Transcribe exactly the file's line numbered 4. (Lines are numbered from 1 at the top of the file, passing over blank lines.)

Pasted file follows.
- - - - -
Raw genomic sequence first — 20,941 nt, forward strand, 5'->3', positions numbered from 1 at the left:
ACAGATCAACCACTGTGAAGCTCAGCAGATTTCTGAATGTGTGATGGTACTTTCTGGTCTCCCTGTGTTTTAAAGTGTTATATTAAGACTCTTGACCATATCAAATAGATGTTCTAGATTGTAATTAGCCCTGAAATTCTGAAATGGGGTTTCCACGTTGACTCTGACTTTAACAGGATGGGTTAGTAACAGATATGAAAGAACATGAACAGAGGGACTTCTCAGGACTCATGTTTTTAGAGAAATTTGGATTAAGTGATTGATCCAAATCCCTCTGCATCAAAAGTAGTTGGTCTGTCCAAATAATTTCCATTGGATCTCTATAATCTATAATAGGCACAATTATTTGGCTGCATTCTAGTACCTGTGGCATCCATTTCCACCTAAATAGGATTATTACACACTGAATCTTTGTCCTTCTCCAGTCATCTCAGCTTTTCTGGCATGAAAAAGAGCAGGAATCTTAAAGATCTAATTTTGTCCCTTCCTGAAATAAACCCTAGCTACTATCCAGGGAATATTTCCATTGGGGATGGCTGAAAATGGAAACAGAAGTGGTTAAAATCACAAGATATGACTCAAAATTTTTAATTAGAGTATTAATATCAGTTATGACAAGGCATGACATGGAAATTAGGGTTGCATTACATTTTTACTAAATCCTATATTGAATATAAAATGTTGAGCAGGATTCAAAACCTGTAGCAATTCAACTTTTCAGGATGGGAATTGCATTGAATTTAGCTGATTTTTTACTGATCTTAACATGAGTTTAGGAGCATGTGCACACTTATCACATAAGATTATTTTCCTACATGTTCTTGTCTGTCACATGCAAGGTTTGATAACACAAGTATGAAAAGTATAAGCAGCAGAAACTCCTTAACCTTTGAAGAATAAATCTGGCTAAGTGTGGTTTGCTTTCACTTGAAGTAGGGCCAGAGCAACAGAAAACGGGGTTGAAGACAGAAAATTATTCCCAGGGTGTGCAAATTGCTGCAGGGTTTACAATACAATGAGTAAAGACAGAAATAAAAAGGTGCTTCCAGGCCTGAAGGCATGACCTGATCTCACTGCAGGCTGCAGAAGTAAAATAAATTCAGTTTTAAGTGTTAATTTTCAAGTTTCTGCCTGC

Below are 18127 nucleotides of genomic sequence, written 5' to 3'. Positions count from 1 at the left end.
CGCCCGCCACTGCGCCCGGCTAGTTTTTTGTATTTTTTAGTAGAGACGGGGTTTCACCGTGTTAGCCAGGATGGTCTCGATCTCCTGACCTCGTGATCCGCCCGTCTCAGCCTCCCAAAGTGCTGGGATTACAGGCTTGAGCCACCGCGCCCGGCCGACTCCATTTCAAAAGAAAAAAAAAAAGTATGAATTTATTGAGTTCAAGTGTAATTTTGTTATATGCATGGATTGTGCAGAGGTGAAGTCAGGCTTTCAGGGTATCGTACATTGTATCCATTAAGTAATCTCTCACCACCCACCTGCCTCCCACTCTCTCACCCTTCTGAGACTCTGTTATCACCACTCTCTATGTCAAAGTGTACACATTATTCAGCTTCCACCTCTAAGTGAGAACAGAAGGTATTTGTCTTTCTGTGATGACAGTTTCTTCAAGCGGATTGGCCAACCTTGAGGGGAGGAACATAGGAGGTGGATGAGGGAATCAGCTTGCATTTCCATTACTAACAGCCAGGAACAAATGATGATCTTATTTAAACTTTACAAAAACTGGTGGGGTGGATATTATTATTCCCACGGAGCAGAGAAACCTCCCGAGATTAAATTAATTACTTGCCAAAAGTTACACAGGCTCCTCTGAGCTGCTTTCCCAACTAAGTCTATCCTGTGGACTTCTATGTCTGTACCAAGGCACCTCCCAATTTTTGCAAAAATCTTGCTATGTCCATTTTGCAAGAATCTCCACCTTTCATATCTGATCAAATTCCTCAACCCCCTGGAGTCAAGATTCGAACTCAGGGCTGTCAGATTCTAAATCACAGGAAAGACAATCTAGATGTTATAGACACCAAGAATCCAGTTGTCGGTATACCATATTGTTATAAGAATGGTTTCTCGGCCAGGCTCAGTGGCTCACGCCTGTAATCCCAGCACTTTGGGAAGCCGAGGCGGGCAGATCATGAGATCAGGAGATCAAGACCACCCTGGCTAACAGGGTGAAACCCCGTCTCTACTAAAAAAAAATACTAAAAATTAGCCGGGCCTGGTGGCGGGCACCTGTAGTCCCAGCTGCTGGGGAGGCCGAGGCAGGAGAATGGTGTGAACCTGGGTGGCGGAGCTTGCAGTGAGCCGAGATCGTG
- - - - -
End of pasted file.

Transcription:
CGCCCGCCACTGCGCCCGGCTAGTTTTTTGTATTTTTTAGTAGAGACGGGGTTTCACCGTGTTAGCCAGGATGGTCTCGATCTCCTGACCTCGTGATCCGCCCGTCTCAGCCTCCCAAAGTGCTGGGATTACAGGCTTGAGCCACCGCGCCCGGCCGACTCCATTTCAAAAGAAAAAAAAAAAGTATGAATTTATTGAGTTCAAGTGTAATTTTGTTATATGCATGGATTGTGCAGAGGTGAAGTCAGGCTTTCAGGGTATCGTACATTGTATCCATTAAGTAATCTCTCACCACCCACCTGCCTCCCACTCTCTCACCCTTCTGAGACTCTGTTATCACCACTCTCTATGTCAAAGTGTACACATTATTCAGCTTCCACCTCTAAGTGAGAACAGAAGGTATTTGTCTTTCTGTGATGACAGTTTCTTCAAGCGGATTGGCCAACCTTGAGGGGAGGAACATAGGAGGTGGATGAGGGAATCAGCTTGCATTTCCATTACTAACAGCCAGGAACAAATGATGATCTTATTTAAACTTTACAAAAACTGGTGGGGTGGATATTATTATTCCCACGGAGCAGAGAAACCTCCCGAGATTAAATTAATTACTTGCCAAAAGTTACACAGGCTCCTCTGAGCTGCTTTCCCAACTAAGTCTATCCTGTGGACTTCTATGTCTGTACCAAGGCACCTCCCAATTTTTGCAAAAATCTTGCTATGTCCATTTTGCAAGAATCTCCACCTTTCATATCTGATCAAATTCCTCAACCCCCTGGAGTCAAGATTCGAACTCAGGGCTGTCAGATTCTAAATCACAGGAAAGACAATCTAGATGTTATAGACACCAAGAATCCAGTTGTCGGTATACCATATTGTTATAAGAATGGTTTCTCGGCCAGGCTCAGTGGCTCACGCCTGTAATCCCAGCACTTTGGGAAGCCGAGGCGGGCAGATCATGAGATCAGGAGATCAAGACCACCCTGGCTAACAGGGTGAAACCCCGTCTCTACTAAAAAAAAATACTAAAAATTAGCCGGGCCTGGTGGCGGGCACCTGTAGTCCCAGCTGCTGGGGAGGCCGAGGCAGGAGAATGGTGTGAACCTGGGTGGCGGAGCTTGCAGTGAGCCGAGATCGTG